Sunday, August 27, 2006

Thorton, Ar. circa 1954

Even at six years old there were a few things that made an impression on me. My dad split Hickory and made axe handles. I remember him using a "draw knife" to shape the handles and smoothed them with pieces of broken coke bottles. He would drag the edge of the broken glass over the handle and small slivers of wood came off until he had them smooth. Sandpaper cost money and this did a better job. He then rubbed them with an oily rag.

My mom moved the dresser with mirror from one side of the room to the other. That night when she came back from using the bathroom she said to my dad, "John, someone was peeking in the window". Dad got up and saw no one and went back to bed. Next night the same thing happened. Dad got up turned on the light and even went outside to check around. He came back in and when he turned off the light to come to bed, he saw his reflexion in the dresser mirror that was now in front of the window my mom thought someone was peeking in. Needless to say, the story was told many times. Not by my dad but by my mom. Dad was the serious type and didn't go in for what he called "foolery".

If you went out our back door and across the yard you would wind up at the back door of Dr. Ryan's office. His office was a small building that resembled a "junked up" store. Tables with stuff piled everywhere, a few chairs toward the back and a small office/examination room. When he finished, no need for a prescription for he just filled your medicine needs from the bottles he had on the tables and in the shelves. What stuck in my mind was that my mom was "an old woman" (born in 1907) and this very doctor "home delivered" her. He doctored into the 1970's. His daughter wrote a book about him that sold well locally because everyone had been his patient at one time or another.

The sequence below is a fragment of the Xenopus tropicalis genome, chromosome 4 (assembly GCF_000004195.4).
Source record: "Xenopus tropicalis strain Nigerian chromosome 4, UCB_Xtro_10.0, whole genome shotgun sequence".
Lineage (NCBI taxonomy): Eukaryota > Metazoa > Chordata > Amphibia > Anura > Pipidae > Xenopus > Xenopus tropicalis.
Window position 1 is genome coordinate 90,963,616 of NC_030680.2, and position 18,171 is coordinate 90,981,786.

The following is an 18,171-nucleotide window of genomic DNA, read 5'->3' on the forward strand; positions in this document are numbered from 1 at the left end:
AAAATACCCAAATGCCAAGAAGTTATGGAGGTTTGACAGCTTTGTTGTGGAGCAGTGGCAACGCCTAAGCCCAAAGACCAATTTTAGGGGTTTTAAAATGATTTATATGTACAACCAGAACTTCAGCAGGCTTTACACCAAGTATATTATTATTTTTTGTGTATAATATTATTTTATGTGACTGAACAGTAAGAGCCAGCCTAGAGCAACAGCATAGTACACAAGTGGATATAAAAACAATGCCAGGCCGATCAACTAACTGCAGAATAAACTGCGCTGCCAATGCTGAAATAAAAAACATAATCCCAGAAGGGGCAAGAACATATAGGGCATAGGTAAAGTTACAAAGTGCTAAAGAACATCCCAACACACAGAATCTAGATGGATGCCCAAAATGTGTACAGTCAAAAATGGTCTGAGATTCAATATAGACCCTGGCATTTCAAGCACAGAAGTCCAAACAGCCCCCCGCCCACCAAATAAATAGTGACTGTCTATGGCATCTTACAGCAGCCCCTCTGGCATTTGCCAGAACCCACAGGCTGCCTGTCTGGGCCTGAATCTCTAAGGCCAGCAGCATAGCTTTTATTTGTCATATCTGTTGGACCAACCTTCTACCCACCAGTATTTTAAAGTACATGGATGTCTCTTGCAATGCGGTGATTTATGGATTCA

On other thing I remember ( don't forget this is the early 50's in the south ), there was a black man dragged behind a car until he could run no longer run and then dragged to his death. He was the suspect in the rape of a white woman. Very heavy stuff in a small town. Though I was very young I still remember that there was not much interest in finding the one responsible.


Blogger Dee said...

It was a very sad sign of the times for back then. I know it is different now and rightfully so. I think we dwelt so much with how things were in the south at that time we sorta forgot that it could be just as bad in the north. In some ways we are better and in some ways we are not...

11:05 PM  

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